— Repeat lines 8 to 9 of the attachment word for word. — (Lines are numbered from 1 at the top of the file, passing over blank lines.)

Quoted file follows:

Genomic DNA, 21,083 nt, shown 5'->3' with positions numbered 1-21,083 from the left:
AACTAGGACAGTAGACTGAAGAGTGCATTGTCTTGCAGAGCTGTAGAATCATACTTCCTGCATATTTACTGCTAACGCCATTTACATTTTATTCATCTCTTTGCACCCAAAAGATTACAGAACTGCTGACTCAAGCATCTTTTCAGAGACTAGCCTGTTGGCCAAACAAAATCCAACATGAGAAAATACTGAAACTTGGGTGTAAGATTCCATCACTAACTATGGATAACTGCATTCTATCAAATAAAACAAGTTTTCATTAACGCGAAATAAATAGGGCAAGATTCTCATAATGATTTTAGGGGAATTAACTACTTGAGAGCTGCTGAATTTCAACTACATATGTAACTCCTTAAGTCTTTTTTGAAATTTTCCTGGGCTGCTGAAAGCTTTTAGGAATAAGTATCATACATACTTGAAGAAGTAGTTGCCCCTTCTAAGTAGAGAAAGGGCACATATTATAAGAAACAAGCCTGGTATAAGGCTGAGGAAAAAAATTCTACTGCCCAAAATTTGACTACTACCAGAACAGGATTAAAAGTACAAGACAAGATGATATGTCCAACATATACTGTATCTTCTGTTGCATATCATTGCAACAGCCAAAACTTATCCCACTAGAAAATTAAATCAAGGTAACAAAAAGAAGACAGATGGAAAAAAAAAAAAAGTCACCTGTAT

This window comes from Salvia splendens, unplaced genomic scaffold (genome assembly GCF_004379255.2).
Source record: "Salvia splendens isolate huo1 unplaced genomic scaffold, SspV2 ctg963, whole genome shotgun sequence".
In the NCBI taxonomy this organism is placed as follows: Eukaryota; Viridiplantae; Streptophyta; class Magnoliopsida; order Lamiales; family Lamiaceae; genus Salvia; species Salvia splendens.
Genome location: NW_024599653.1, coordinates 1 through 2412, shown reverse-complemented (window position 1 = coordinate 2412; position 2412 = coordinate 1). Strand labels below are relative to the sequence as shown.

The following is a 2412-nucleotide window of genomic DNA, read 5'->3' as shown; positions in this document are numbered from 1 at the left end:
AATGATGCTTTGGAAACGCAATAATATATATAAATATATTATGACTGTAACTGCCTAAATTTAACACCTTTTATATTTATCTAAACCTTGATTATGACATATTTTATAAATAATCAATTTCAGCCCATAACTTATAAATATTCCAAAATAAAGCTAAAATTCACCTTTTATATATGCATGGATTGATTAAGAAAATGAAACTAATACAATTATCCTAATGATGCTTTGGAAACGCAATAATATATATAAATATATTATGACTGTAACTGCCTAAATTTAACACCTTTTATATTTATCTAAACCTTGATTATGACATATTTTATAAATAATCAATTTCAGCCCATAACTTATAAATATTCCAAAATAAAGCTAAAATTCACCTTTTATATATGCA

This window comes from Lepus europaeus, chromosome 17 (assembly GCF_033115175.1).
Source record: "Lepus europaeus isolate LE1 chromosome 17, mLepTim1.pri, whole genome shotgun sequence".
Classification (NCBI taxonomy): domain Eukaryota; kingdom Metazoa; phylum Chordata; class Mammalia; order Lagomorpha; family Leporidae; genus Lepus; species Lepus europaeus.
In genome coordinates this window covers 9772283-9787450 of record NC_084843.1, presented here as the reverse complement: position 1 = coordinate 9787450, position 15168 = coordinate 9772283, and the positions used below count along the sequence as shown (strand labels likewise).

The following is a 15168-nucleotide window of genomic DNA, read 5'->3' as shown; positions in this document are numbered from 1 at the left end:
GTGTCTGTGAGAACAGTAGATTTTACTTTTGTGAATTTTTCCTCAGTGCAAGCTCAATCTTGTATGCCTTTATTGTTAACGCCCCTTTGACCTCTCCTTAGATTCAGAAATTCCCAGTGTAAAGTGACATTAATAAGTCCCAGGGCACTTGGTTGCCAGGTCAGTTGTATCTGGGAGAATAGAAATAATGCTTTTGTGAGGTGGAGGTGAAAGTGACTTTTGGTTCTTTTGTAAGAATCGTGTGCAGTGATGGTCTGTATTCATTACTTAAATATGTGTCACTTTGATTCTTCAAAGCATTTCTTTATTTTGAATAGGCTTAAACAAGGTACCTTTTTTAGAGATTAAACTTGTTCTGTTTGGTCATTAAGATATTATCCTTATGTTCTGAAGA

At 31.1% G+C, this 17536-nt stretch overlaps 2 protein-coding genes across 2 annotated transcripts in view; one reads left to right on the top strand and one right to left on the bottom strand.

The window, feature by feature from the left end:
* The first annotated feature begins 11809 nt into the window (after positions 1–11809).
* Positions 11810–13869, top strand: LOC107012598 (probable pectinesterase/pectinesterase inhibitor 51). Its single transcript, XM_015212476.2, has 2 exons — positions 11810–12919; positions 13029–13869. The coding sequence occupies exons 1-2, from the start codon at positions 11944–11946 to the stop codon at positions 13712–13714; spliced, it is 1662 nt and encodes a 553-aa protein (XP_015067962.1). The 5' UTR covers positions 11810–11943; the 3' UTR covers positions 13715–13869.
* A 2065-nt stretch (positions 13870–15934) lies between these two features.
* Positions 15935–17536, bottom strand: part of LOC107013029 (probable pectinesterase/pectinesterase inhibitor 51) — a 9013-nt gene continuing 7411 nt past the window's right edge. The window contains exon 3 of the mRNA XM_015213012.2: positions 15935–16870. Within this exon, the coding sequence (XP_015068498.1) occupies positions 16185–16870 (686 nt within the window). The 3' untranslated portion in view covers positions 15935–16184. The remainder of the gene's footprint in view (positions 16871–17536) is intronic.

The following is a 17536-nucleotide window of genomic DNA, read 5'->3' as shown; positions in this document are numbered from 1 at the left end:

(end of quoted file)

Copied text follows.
AATGATGCTTTGGAAACGCAATAATATATATAAATATATTATGACTGTAACTGCCTAAATTTAACACCTTTTATATTTATCTAAACCTTGATTATGACATATTTTATAAATAATCAATTTCAGCCCATAACTTATAAATATTCCAAAATAAAGCTAAAATTCACCTTTTATATATGCATGGATTGATTAAGAAAATGAAACTAATACAATTATCCTAATGATGCTTTGGAAACGCAATAATATATATAAATATATTATGACTGTAACTGCCTAAATTTAACACCTTTTATATTTATCTAAACCTTGATTATGACATATTTTATAAATAATCAATTTCAGCCCATAACTTATAAATATTCCAAAATAAAGCTAAAATTCACCTTTTATATATGCA

This window comes from Lepus europaeus, chromosome 17 (assembly GCF_033115175.1).